The UK government attempted to address this paucity of concurrent competition enforcement in 2013 by imposing a requirement for concurrent regulators to consider using their competition powers where they have a choice between using competition or regulatory powers. There have been very few cases, however, possibly due to a lack of dedicated competition specialists within regulators, as well as the more stringent standard of review to which competition findings are subjected, compared with regulatory decisions. (The Competition Appeal Tribunal can impose its own finding for the former, whereas the latter are subject to the High Court's much weaker judicial review mechanism.)
The FCA may be able to avoid the pitfalls that continue to bedevil the other concurrent regulators because it has more firepower. By the end of 2014, the regulator had recruited 50 competition staff. To put this number into context, the CMA has only 500 staff in total, who must enforce competition law across the entire UK economy, as well as fulfil the CMA's other functions such as consumer protection and merger control.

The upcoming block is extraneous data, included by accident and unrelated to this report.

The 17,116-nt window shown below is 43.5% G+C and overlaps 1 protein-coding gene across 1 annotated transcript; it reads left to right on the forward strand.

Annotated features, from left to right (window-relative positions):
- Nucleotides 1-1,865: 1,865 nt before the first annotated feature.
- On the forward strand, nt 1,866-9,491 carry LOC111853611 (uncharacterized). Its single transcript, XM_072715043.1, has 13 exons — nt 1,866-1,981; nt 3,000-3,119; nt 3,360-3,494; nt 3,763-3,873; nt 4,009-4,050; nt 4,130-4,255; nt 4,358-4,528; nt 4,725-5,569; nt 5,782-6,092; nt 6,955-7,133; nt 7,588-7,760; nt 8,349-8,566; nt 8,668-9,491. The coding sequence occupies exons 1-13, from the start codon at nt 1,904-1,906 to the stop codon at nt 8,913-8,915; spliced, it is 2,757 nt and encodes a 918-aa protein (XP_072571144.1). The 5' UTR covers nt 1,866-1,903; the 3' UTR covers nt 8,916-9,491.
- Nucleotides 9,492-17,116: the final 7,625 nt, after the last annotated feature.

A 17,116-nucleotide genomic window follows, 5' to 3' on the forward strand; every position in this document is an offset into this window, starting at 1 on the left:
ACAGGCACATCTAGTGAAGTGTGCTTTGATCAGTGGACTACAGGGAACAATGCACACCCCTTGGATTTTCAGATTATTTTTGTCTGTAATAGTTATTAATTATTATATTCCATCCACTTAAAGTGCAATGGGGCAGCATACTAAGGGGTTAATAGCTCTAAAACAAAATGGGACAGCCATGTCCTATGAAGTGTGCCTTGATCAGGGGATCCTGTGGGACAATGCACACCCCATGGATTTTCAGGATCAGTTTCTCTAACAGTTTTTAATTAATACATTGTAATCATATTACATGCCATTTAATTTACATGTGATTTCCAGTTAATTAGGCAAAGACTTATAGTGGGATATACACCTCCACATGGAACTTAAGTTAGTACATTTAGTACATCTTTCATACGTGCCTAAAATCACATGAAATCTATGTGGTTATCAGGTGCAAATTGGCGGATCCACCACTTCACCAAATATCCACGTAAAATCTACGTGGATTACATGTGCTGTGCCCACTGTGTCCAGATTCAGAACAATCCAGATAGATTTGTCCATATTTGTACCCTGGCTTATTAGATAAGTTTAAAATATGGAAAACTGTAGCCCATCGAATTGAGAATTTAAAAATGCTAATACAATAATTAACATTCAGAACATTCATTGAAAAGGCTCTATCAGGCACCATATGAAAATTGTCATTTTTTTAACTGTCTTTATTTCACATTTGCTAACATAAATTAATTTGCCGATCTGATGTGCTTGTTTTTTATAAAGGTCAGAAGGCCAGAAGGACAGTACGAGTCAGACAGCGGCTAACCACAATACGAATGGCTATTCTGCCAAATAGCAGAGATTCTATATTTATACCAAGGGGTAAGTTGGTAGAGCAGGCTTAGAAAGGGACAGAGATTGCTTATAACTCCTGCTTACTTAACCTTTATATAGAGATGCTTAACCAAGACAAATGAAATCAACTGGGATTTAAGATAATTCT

Enforcing behavioural commitments
The FCA's competition enforcement capacity is likely to be quickly absorbed by behavioural undertakings, however. One way in which a competition authority protects or boosts competition in a market is to extract behavioural commitments from participants. These commitments might be agreed in lieu of a fine in a competition enforcement case, or as a remedy at the end of a market study (a power enjoyed by UK competition authorities, including the FCA). They are often seen as win-win for both participants and authorities: the issues of concern are corrected and no one is fined or forced to sell off assets.
These commitments do come at a price for authorities, however, as they must be policed. Behavioural remedies which follow a competition case or market study, although technically competition enforcement, look and behave much like regulation. Decades of behavioural commitments have meant that the CMA has become something of a miscellaneous sector regulator, spending increasing amounts of its resources on the supervision of behavioural undertakings and orders from historic cases. It has therefore tried to avoid imposing them (and increasing its burden) where possible.
The CMA has already seen the potential for the FCA to lighten the CMA's load in this area. The payday lending market carried out recently by the CMA recommended that the FCA should impose further regulations, which would free the CMA from the follow-up.